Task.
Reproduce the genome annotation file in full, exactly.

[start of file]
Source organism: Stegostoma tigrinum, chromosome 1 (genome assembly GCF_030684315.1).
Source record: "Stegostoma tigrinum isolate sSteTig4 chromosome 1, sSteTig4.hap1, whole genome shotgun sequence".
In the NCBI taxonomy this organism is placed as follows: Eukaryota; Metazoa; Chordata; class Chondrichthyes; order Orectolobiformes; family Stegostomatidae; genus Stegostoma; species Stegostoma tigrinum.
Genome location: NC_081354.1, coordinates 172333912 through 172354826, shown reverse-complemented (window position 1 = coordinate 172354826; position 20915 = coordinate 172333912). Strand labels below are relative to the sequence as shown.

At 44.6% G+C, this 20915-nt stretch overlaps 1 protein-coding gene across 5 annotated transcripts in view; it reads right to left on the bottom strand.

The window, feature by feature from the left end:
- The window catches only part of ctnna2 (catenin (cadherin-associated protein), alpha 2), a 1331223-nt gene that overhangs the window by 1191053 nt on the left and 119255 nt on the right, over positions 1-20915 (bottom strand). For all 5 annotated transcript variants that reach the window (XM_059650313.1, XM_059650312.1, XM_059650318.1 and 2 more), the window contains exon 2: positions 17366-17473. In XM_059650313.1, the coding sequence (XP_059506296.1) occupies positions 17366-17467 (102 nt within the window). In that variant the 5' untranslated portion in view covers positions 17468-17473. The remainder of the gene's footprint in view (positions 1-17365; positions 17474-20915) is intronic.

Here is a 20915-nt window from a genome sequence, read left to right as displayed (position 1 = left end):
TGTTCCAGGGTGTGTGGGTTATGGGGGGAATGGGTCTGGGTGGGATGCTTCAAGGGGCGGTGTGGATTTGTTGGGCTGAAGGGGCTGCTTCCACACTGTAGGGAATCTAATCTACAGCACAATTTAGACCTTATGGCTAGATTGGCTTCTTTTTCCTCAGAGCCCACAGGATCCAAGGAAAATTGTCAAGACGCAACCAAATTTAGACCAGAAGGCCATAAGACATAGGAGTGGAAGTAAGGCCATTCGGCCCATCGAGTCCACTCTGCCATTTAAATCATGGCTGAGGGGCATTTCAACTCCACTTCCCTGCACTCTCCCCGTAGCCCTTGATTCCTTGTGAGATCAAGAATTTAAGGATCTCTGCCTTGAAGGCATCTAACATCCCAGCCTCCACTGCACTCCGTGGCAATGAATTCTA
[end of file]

Source organism: Stegostoma tigrinum, chromosome 1 (genome assembly GCF_030684315.1).
Source record: "Stegostoma tigrinum isolate sSteTig4 chromosome 1, sSteTig4.hap1, whole genome shotgun sequence".
In the NCBI taxonomy this organism is placed as follows: Eukaryota; Metazoa; Chordata; class Chondrichthyes; order Orectolobiformes; family Stegostomatidae; genus Stegostoma; species Stegostoma tigrinum.
Genome location: NC_081354.1, coordinates 172333912 through 172354826, shown reverse-complemented (window position 1 = coordinate 172354826; position 20915 = coordinate 172333912). Strand labels below are relative to the sequence as shown.

At 44.6% G+C, this 20915-nt stretch overlaps 1 protein-coding gene across 5 annotated transcripts in view; it reads right to left on the bottom strand.

The window, feature by feature from the left end:
- The window catches only part of ctnna2 (catenin (cadherin-associated protein), alpha 2), a 1331223-nt gene that overhangs the window by 1191053 nt on the left and 119255 nt on the right, over positions 1-20915 (bottom strand). For all 5 annotated transcript variants that reach the window (XM_059650313.1, XM_059650312.1, XM_059650318.1 and 2 more), the window contains exon 2: positions 17366-17473. In XM_059650313.1, the coding sequence (XP_059506296.1) occupies positions 17366-17467 (102 nt within the window). In that variant the 5' untranslated portion in view covers positions 17468-17473. The remainder of the gene's footprint in view (positions 1-17365; positions 17474-20915) is intronic.

Here is a 20915-nt window from a genome sequence, read left to right as displayed (position 1 = left end):
TGTTCCAGGGTGTGTGGGTTATGGGGGGAATGGGTCTGGGTGGGATGCTTCAAGGGGCGGTGTGGATTTGTTGGGCTGAAGGGGCTGCTTCCACACTGTAGGGAATCTAATCTACAGCACAATTTAGACCTTATGGCTAGATTGGCTTCTTTTTCCTCAGAGCCCACAGGATCCAAGGAAAATTGTCAAGACGCAACCAAATTTAGACCAGAAGGCCATAAGACATAGGAGTGGAAGTAAGGCCATTCGGCCCATCGAGTCCACTCTGCCATTTAAATCATGGCTGAGGGGCATTTCAACTCCACTTCCCTGCACTCTCCCCGTAGCCCTTGATTCCTTGTGAGATCAAGAATTTAAGGATCTCTGCCTTGAAGGCATCTAACATCCCAGCCTCCACTGCACTCCGTGGCAATGAATTCTA